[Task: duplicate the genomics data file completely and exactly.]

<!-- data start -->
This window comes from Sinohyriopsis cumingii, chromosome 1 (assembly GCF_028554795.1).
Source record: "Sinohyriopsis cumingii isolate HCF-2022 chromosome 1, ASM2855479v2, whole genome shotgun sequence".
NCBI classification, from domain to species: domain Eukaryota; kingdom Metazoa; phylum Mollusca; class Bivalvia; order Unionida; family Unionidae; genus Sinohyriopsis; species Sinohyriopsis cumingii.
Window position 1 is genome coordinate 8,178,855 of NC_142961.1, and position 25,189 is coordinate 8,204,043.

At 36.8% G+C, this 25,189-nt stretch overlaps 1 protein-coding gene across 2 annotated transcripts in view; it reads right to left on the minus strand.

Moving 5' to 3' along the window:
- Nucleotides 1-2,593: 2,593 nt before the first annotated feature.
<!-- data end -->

This window comes from Sinohyriopsis cumingii, chromosome 1 (assembly GCF_028554795.1).
Source record: "Sinohyriopsis cumingii isolate HCF-2022 chromosome 1, ASM2855479v2, whole genome shotgun sequence".
NCBI classification, from domain to species: domain Eukaryota; kingdom Metazoa; phylum Mollusca; class Bivalvia; order Unionida; family Unionidae; genus Sinohyriopsis; species Sinohyriopsis cumingii.
Window position 1 is genome coordinate 8,178,855 of NC_142961.1, and position 25,189 is coordinate 8,204,043.

At 36.8% G+C, this 25,189-nt stretch overlaps 1 protein-coding gene across 2 annotated transcripts in view; it reads right to left on the minus strand.

Moving 5' to 3' along the window:
- Nucleotides 1-2,593: 2,593 nt before the first annotated feature.